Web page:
Marisa Renee Lee is a rabble-rouser of social healing. She’s a former appointee in the Obama White House; Managing Director of My Brother’s Keeper Alliance; co-founder of the digital platform Supportal; and founder of The Pink Agenda, a national organization dedicated to raising money for breast cancer care, research, and awareness.
Below, Marisa shares 5 key insights from his new book, Grief Is Love: Living with Loss. Listen to the audio version—read by Marisa herself—in the Next Big Idea App.
1. Give yourself permission to grieve.
When my mom was diagnosed with stage 4 breast cancer—on top of the multiple sclerosis that she was already living with—I instantly knew that she was going to die. But at the time, I didn’t realize that all the complicated feelings I was having about that fact were grief. And even if I had known they were grief, I probably still would have ignored them, and tried to run from them.
But I can tell you from my experience that that doesn’t work. When we fail to give ourselves permission to grieve, we usually cause ourselves more pain and suffering. I had to recognize that it is okay to grieve. It is okay to be sad. It is okay to have lots of feelings about the loss of someone or something you love. That is the first step toward healing, and to being okay living with loss.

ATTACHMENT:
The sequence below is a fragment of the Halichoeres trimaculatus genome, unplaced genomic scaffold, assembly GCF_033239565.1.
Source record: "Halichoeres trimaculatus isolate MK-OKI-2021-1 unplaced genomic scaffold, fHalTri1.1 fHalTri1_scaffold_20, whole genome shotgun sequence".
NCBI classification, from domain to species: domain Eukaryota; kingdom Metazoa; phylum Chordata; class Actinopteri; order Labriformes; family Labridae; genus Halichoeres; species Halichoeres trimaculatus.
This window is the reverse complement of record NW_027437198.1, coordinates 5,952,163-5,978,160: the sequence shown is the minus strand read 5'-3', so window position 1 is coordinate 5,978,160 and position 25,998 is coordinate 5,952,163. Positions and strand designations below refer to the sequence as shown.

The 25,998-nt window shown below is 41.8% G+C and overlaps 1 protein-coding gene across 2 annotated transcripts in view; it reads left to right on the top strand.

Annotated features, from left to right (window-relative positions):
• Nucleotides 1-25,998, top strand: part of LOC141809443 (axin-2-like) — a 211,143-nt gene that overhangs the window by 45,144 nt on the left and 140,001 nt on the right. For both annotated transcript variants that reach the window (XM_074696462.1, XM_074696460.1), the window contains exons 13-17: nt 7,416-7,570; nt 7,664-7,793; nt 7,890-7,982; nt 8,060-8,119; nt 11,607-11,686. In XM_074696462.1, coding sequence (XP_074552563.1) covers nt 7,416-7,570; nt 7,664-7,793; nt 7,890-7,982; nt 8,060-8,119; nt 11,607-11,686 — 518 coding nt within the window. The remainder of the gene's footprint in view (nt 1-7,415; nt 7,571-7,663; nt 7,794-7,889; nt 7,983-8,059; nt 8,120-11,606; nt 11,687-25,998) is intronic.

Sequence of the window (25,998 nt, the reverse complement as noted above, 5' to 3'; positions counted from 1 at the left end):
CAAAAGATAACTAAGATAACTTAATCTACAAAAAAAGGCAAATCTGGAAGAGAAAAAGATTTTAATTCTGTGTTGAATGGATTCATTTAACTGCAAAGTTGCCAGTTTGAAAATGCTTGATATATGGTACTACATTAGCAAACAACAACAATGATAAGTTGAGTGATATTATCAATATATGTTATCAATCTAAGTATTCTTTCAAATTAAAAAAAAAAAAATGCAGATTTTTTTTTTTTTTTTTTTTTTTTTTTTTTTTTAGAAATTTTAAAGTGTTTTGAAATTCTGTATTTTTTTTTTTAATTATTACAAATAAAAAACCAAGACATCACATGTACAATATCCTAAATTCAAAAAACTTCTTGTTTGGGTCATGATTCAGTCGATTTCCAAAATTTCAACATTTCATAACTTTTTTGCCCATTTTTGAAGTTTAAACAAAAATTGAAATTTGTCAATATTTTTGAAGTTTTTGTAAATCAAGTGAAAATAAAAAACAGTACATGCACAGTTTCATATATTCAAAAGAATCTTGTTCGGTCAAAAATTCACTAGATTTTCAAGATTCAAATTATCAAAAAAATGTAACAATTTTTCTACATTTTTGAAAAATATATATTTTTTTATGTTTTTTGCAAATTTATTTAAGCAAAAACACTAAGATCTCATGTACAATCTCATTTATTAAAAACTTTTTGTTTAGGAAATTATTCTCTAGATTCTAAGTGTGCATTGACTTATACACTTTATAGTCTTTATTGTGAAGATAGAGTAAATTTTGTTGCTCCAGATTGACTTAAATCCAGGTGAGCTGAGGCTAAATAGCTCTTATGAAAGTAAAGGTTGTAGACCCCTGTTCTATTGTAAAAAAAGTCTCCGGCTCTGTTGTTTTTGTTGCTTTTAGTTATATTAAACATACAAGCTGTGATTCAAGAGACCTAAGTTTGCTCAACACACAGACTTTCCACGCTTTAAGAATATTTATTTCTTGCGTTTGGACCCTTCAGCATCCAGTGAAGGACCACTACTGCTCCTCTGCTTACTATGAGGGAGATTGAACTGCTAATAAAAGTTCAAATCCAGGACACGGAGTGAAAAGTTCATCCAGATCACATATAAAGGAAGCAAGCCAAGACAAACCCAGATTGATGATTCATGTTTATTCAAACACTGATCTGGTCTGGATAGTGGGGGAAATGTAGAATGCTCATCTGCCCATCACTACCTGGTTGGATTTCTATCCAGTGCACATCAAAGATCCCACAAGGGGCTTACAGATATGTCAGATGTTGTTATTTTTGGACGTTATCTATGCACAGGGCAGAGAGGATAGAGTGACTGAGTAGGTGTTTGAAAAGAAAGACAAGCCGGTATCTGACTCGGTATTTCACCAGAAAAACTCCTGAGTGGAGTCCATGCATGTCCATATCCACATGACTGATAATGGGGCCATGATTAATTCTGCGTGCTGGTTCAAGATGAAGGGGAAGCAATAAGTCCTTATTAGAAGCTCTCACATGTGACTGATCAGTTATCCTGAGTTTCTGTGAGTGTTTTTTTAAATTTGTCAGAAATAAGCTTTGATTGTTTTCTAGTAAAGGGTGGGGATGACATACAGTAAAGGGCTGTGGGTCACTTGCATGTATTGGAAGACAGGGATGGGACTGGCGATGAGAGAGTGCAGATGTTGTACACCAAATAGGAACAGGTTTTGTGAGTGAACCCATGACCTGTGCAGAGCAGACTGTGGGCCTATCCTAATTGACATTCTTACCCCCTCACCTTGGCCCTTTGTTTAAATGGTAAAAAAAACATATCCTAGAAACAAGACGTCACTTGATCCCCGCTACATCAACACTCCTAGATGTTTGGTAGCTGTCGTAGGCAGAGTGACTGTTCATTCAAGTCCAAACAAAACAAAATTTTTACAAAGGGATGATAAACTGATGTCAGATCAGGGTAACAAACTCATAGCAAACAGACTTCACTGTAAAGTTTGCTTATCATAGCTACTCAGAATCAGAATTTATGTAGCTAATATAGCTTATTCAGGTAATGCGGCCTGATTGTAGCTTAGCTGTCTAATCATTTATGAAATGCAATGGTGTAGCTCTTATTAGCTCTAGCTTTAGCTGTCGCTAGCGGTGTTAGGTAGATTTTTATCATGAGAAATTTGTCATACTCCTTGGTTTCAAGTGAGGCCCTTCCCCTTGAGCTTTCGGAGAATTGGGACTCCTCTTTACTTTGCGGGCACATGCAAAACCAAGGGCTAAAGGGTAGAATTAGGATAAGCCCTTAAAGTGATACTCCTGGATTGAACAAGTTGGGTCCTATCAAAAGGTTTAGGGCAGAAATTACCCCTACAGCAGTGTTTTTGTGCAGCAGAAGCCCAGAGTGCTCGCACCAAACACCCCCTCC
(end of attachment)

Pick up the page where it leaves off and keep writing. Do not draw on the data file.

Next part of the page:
So if you are in it right now, I want to encourage you to give yourself permission to grieve. Alternatively, if you lost someone 5, 10, 20 years ago, and you still struggle sometimes with their absence, I want to give you permission to grieve as well.
“When we fail to give ourselves permission to grieve, we usually cause ourselves more pain and suffering.”
2. Nix the “stages” of grief. Grief is forever.
My mom has been dead for almost 15 years. And as far as I can tell, the grief doesn’t go away. Does it feel as intense and challenging as it did in the weeks and months right after she died? Absolutely not. But I still have moments when I really miss her, when I cry because she’s not here to enjoy my son with me. Or even moments when I laugh at something, thinking of her, or just remembering an experience that we shared.